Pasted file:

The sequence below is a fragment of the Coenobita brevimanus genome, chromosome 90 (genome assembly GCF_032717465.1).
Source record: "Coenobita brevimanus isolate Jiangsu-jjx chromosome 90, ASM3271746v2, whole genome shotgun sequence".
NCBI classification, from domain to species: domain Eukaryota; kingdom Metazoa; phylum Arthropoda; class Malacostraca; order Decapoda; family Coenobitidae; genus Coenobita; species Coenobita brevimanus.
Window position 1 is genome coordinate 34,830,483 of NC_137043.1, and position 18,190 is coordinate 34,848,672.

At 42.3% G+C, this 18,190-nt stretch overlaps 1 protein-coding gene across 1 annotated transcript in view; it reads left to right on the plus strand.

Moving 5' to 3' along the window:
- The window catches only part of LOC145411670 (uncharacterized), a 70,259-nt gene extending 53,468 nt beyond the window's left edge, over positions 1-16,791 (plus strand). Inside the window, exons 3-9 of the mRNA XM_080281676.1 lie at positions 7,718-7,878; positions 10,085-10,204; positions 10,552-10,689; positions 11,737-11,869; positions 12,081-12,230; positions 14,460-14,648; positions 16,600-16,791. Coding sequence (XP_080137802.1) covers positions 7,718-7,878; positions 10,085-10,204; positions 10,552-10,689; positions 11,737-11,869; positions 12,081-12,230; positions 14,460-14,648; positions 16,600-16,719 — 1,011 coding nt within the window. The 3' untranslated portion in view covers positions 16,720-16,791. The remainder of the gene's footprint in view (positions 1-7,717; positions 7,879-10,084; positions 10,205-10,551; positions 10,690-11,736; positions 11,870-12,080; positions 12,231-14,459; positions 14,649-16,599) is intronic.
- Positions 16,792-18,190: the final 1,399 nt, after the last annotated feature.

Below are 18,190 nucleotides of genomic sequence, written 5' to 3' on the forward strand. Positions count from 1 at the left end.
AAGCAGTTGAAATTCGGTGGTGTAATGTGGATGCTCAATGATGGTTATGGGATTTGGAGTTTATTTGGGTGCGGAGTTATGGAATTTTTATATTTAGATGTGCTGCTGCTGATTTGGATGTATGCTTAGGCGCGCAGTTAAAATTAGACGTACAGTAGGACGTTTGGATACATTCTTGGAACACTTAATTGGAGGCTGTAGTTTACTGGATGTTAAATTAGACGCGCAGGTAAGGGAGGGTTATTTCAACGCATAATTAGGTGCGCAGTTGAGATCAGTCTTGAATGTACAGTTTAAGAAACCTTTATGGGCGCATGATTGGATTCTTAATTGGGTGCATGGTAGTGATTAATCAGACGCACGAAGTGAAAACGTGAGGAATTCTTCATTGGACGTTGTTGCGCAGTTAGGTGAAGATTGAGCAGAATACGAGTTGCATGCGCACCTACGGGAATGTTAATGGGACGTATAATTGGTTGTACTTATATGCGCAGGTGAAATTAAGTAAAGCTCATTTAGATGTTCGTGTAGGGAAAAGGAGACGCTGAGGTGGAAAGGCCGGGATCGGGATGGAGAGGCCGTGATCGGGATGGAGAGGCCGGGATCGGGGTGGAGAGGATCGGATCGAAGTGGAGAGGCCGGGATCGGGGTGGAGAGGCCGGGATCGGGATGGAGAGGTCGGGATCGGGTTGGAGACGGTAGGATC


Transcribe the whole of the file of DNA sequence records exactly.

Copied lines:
The sequence below is a fragment of the Coenobita brevimanus genome, chromosome 90 (genome assembly GCF_032717465.1).
Source record: "Coenobita brevimanus isolate Jiangsu-jjx chromosome 90, ASM3271746v2, whole genome shotgun sequence".
NCBI classification, from domain to species: domain Eukaryota; kingdom Metazoa; phylum Arthropoda; class Malacostraca; order Decapoda; family Coenobitidae; genus Coenobita; species Coenobita brevimanus.
Window position 1 is genome coordinate 34,830,483 of NC_137043.1, and position 18,190 is coordinate 34,848,672.

At 42.3% G+C, this 18,190-nt stretch overlaps 1 protein-coding gene across 1 annotated transcript in view; it reads left to right on the plus strand.

Moving 5' to 3' along the window:
- The window catches only part of LOC145411670 (uncharacterized), a 70,259-nt gene extending 53,468 nt beyond the window's left edge, over positions 1-16,791 (plus strand). Inside the window, exons 3-9 of the mRNA XM_080281676.1 lie at positions 7,718-7,878; positions 10,085-10,204; positions 10,552-10,689; positions 11,737-11,869; positions 12,081-12,230; positions 14,460-14,648; positions 16,600-16,791. Coding sequence (XP_080137802.1) covers positions 7,718-7,878; positions 10,085-10,204; positions 10,552-10,689; positions 11,737-11,869; positions 12,081-12,230; positions 14,460-14,648; positions 16,600-16,719 — 1,011 coding nt within the window. The 3' untranslated portion in view covers positions 16,720-16,791. The remainder of the gene's footprint in view (positions 1-7,717; positions 7,879-10,084; positions 10,205-10,551; positions 10,690-11,736; positions 11,870-12,080; positions 12,231-14,459; positions 14,649-16,599) is intronic.
- Positions 16,792-18,190: the final 1,399 nt, after the last annotated feature.

Below are 18,190 nucleotides of genomic sequence, written 5' to 3' on the forward strand. Positions count from 1 at the left end.
AAGCAGTTGAAATTCGGTGGTGTAATGTGGATGCTCAATGATGGTTATGGGATTTGGAGTTTATTTGGGTGCGGAGTTATGGAATTTTTATATTTAGATGTGCTGCTGCTGATTTGGATGTATGCTTAGGCGCGCAGTTAAAATTAGACGTACAGTAGGACGTTTGGATACATTCTTGGAACACTTAATTGGAGGCTGTAGTTTACTGGATGTTAAATTAGACGCGCAGGTAAGGGAGGGTTATTTCAACGCATAATTAGGTGCGCAGTTGAGATCAGTCTTGAATGTACAGTTTAAGAAACCTTTATGGGCGCATGATTGGATTCTTAATTGGGTGCATGGTAGTGATTAATCAGACGCACGAAGTGAAAACGTGAGGAATTCTTCATTGGACGTTGTTGCGCAGTTAGGTGAAGATTGAGCAGAATACGAGTTGCATGCGCACCTACGGGAATGTTAATGGGACGTATAATTGGTTGTACTTATATGCGCAGGTGAAATTAAGTAAAGCTCATTTAGATGTTCGTGTAGGGAAAAGGAGACGCTGAGGTGGAAAGGCCGGGATCGGGATGGAGAGGCCGTGATCGGGATGGAGAGGCCGGGATCGGGGTGGAGAGGATCGGATCGAAGTGGAGAGGCCGGGATCGGGGTGGAGAGGCCGGGATCGGGATGGAGAGGTCGGGATCGGGTTGGAGACGGTAGGATC